Solar panels on south direction – How scary is it?

Solar-panels-south-roof

South facing solar panels

You certainly benefit more (a lot more) with solar panels on north facing roof then on south facing roof. However, if you own a house with most of the open roof space in south orientation, how big of a disadvantage is that roof for solar panels?

Well, let me just start out saying that no one in their right state of mind will recommend you to install solar panels on south facing roof in Australia. 

But frankly, it is not all bad news. You won’t be able to take the same level of advantage as the north facing panels every month of the year but you will produce decent amount of power in the summer months. However, is that enough for good ROI?

In this article, I will present some data that shows the reality of south roof. Side by side will be a north roof, so you can compare the two. 

South-face-solar-panels

Before I get to the business, I would like to disclose my data source.

  • The solar irradiance and solar power generation data is from pvwatts.nrel.gov
  • This data can have error of +/- 10% for annual energy production total and +/- 30% for monthly totals for a similar actual system (according to pvwatts manual for modeling explanation)

For the solar panels, I have considered standard polycrystalline panels. I am also assuming the panels on both directions are free of shading.

Most residential roofs in Australia have either 15° or 22.5° pitch. And for economic reasons, most solar installations today are flush mounted on these roofs. As a common ground, I have chosen 20° pitch for all my calculations below. Location is : Melbourne, Victoria.

Solar irradiance: How much sunlight does south direction receive?

Solar irradiance is the amount of sunlight that strikes on a surface and measured in Watts/m2.

Annually, in Melbourne, a south-facing surface ( in this case, surface is a roof with 20° inclination) receives only 73% of the total solar irradiance when compared to the north surface with 20° inclination. See table below.

This table compares the total daily solar irradiance for each month of the year. Value for each month is the average of the days in that month.

Month Solar Irradiance SOUTH Roof , MELBOURNE (kWh/m2/day) Solar Irradiance NORTH Roof, MELBOURNE (kWh/m2/day) Difference
January 6.38 6.92 8%
February 5.32 6.51 18%
March 3.86 5.64 32%
April 2.32 4.32 46%
May 1.25 2.69 54%
June 0.96 2.61 63%
July 1.18 2.7 56%
August 1.82 3.52 48%
September 2.84 4.29 34%
October 4.53 5.76 21%
November 5.38 6 10%
December 5.92 6.27 6%
Average 3.48 4.77 27%

What is clear from the table above is that winter months are absolutely brutal for solar panels facing in the south direction. The only months with single digit deficits when compared to North are December and January.

High deficit in winter is due to the sun path that is shorter and towards north. Because of that, south roof is deprived of sunlight all day.

In peak summer months of December and January, the sun is directly above us. So the south roof is exposed to sunlight more than ever.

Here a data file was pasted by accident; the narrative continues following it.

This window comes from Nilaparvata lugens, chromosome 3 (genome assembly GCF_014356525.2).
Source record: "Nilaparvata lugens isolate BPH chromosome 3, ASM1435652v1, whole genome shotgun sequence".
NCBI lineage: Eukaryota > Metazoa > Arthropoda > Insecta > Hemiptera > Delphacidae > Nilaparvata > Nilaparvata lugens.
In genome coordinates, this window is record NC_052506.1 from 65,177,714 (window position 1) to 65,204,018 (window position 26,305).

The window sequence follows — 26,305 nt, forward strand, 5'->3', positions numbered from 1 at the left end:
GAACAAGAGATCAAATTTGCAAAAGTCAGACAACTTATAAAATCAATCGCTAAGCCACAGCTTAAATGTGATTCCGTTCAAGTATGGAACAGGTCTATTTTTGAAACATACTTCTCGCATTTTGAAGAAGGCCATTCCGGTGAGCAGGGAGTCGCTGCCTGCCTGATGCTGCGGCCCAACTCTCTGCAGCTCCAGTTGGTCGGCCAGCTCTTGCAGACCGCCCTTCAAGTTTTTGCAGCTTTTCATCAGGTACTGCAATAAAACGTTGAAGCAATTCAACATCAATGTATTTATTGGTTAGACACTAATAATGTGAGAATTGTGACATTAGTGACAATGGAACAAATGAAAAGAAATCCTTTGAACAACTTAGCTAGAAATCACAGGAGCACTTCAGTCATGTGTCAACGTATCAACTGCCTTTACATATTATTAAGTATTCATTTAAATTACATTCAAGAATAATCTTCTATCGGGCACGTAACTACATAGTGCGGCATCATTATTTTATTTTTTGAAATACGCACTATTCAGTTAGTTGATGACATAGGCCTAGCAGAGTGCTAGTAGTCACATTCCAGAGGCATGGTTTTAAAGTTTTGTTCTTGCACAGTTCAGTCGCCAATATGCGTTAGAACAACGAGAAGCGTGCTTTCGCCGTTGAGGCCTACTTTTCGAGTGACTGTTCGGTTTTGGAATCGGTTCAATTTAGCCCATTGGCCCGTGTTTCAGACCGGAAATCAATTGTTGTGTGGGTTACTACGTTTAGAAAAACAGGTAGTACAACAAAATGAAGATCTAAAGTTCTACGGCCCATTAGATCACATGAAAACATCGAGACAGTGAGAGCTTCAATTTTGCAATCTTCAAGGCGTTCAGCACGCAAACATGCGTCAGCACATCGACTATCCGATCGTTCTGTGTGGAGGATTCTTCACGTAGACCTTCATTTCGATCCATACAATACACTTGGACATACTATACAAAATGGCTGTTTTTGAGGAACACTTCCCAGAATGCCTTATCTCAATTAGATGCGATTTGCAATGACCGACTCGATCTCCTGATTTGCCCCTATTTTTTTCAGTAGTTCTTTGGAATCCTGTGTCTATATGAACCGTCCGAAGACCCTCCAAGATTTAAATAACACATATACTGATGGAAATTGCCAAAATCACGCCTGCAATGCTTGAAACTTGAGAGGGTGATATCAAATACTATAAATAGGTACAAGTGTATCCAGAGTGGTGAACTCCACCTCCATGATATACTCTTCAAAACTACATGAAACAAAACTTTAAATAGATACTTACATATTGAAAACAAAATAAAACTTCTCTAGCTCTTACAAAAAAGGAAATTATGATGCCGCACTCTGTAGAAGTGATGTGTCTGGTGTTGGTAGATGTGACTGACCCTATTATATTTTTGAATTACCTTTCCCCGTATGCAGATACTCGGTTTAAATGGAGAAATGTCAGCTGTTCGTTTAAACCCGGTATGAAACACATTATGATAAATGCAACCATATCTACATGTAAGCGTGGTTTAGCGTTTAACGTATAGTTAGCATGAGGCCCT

You might be thinking that Melbourne’s bad winter weather may have some impact on those numbers in the table above. That is true.

But even if you lived in a more sunnier place than Melbourne, the comparison between North and South roof doesn’t get much better. 

Here is a comparison for Brisbane,

Month Solar Radiation SOUTH Roof BRISBANE (kWh/m2/day) Solar Radiation NORTH Roof BRISBANE (kWh/m2/day) Difference
January 6.44 6.41 -0.5%
February 5.36 5.85 8%
March 4.38 5.6 22%
April 3.25 4.93 34%
May 2.2 3.87 43%
June 1.89 3.94 52%
July 2.17 4.44 51%
August 3.01 5.26 43%
September 4.31 6.11 29%
October 5.06 5.88 14%
November 6.17 6.3 2%
December 6.59 6.48 -2%
Annual 4.24 5.42 22%

As expected, overall the numbers look slightly better than Melbourne. But the deficits compared to north are still very significant.

So, do these numbers add up to consider solar panels for south direction?

From financial standpoint, these numbers suggest that south facing solar panels won’t save you much on your utility bill most of the months in a year. Which means that the payback period will be very long as well. And, except for few summer months, it is likely that you’ll be relying heavily on grid power for most of the year – which defeats the purpose of having solar in the first place.

If your roof orientation is southeast or southwest, installing solar panels on either orientation will produce more solar power than a strictly south facing roof. But the annual deficits can still be very large.

Instead of polycrystalline panels which I used for this analysis, a more efficient monocrystalline panels can be used to increase the production. However, these panels are 10-20% more expensive as well and the difference in the production may not be significant.

In summary,

Solar panels installed on a south facing roof can not really compete with systems on North, East or West roof orientations, and the margin is quite significant. Which is why the topic is only appropriate to talk about during Halloween season.

Ultimately, the goal of having solar is to reduce your monthly electricity cost as well as save the environment. Numbers show you won’t achieve much of either with south facing solar panel system.

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